Com. v. Stephens

CourtUnited States State Supreme Judicial Court of Massachusetts
Citation451 Mass. 370,885 N.E.2d 785
Docket NumberSJC-09943
Decision Date08 May 2008
885 N.E.2d 785
451 Mass. 370
Supreme Judicial Court of Massachusetts, Essex.
Argued January 8, 2008.
Decided May 8, 2008.

[885 N.E.2d 788]

Allison J. Koury, Providence, RI, for the defendant.

Kenneth Bresler, Assistant District Attorney, for the Commonwealth.

David M. Skeels, Committee for Public Counsel Services, for Committee for Public Counsel Services, amicus curiae, submitted a brief.

Daniel F. Conley, District Attorney, & John P. Zanini & Helle Sachse, Assistant District Attorneys, for District Attorney for the Suffolk District & others, amici curiae, submitted a brief.



451 Mass. 371

We decide in this case whether the Commonwealth is collaterally estopped from relitigating a suppression issue after the issue has been resolved against it in an earlier proceeding against a different defendant. In connection with an alleged drug transaction that occurred in May, 2003, the defendant, Elvin Stephens, and a codefendant were charged in the Lawrence Division of the District Court Department with possessing cocaine with intent to distribute in violation of G.L. c. 94C, § 32A,1 possession of cocaine in violation of G.L. c. 94C, § 34,2 and conspiracy to violate the controlled substances act in violation of G.L. c. 94C, § 40. Stephens was then indicted as a subsequent offender for distributing cocaine, and his case proceeded to the Superior Court, while his codefendant's case remained in the District Court.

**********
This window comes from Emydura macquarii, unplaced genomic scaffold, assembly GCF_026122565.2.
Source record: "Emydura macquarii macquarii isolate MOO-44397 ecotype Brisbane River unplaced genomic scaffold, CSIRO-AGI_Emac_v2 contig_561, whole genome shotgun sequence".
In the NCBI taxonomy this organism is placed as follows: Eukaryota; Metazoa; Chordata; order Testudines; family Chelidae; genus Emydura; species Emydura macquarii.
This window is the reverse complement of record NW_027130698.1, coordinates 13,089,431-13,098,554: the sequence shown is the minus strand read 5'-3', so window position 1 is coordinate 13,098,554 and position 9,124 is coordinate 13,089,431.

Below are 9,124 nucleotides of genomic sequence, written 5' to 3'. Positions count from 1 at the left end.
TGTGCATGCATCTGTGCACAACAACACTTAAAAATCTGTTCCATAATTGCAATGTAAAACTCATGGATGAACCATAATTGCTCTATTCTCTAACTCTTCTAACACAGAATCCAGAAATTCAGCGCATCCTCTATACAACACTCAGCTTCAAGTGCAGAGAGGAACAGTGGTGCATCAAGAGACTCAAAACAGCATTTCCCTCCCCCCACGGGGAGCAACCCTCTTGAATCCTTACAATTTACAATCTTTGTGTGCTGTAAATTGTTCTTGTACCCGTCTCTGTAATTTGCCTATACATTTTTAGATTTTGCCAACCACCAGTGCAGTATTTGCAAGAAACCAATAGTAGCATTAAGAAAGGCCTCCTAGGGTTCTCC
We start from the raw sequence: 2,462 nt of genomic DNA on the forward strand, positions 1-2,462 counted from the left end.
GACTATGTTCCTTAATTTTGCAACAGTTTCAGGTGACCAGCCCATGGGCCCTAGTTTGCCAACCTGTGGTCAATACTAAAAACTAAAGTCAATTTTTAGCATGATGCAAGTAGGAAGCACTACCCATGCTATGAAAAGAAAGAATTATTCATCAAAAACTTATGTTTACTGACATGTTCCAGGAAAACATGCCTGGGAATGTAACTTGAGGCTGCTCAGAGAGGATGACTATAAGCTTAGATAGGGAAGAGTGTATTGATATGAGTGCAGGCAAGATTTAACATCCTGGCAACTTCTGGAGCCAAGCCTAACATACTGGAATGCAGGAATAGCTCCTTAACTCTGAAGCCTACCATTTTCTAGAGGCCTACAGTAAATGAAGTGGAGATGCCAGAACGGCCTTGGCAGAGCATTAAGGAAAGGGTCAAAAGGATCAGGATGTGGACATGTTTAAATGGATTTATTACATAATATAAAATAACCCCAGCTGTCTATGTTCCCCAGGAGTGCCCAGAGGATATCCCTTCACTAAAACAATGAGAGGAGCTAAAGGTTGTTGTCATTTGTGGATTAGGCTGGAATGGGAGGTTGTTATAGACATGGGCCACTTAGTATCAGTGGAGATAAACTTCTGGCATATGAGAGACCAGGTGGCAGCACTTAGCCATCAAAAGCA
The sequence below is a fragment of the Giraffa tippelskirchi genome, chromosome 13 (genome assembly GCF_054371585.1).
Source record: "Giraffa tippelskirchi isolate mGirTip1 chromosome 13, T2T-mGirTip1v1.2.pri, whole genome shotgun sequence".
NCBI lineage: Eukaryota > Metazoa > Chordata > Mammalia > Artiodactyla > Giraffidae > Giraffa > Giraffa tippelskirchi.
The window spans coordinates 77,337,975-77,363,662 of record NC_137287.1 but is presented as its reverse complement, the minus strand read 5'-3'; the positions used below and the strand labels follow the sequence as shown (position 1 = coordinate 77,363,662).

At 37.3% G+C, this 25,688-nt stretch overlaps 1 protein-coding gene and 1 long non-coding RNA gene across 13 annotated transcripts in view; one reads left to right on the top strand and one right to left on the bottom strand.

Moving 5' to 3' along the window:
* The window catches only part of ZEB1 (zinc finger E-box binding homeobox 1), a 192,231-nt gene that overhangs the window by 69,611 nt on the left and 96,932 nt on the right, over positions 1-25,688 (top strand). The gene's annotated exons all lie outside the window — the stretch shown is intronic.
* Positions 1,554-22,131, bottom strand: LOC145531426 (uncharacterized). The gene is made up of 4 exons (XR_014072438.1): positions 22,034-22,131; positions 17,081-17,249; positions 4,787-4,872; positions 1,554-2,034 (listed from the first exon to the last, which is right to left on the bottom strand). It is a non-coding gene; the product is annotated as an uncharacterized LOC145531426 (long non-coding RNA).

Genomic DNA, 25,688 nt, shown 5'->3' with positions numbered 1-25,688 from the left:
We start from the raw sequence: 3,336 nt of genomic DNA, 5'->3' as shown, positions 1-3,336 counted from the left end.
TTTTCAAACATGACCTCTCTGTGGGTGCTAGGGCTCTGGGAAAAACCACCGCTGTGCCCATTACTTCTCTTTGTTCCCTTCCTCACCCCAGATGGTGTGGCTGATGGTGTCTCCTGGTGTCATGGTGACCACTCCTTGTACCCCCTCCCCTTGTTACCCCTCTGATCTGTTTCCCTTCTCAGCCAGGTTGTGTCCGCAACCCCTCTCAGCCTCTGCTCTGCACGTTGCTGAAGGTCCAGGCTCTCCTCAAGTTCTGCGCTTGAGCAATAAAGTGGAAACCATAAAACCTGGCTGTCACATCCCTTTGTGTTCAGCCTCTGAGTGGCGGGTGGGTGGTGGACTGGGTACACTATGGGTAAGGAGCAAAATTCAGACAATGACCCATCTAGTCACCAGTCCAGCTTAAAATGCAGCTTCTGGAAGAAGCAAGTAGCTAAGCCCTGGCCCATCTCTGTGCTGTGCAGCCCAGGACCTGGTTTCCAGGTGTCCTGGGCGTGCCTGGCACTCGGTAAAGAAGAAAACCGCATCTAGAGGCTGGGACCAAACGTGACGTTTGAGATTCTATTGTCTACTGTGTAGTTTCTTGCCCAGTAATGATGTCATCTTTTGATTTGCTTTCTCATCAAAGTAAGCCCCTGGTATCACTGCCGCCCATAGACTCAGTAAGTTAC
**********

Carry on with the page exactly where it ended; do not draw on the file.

In the District Court, the codefendant moved to suppress evidence seized during a warrantless stop and search of the automobile in which he and Stephens were sitting when they were stopped—a search that underlay the charges against Stephens and the codefendant—and statements made by him during the search. The judge allowed the codefendant's motion,3 from which interlocutory ruling the Commonwealth did not seek leave to appeal. The charges against the codefendant subsequently were dismissed for failure to prosecute.

In the interim, Stephens moved in the Superior Court to suppress

451 Mass. 372

the same evidence, as well as statements made by him during the search. Several weeks after the codefendant's motion had been allowed—a development unknown to Stephens—an evidentiary hearing took place on his motion in the Superior Court. The judge in the Superior Court denied Stephens's motion to suppress, issuing detailed findings of fact and rulings of law. He concluded that the police officers had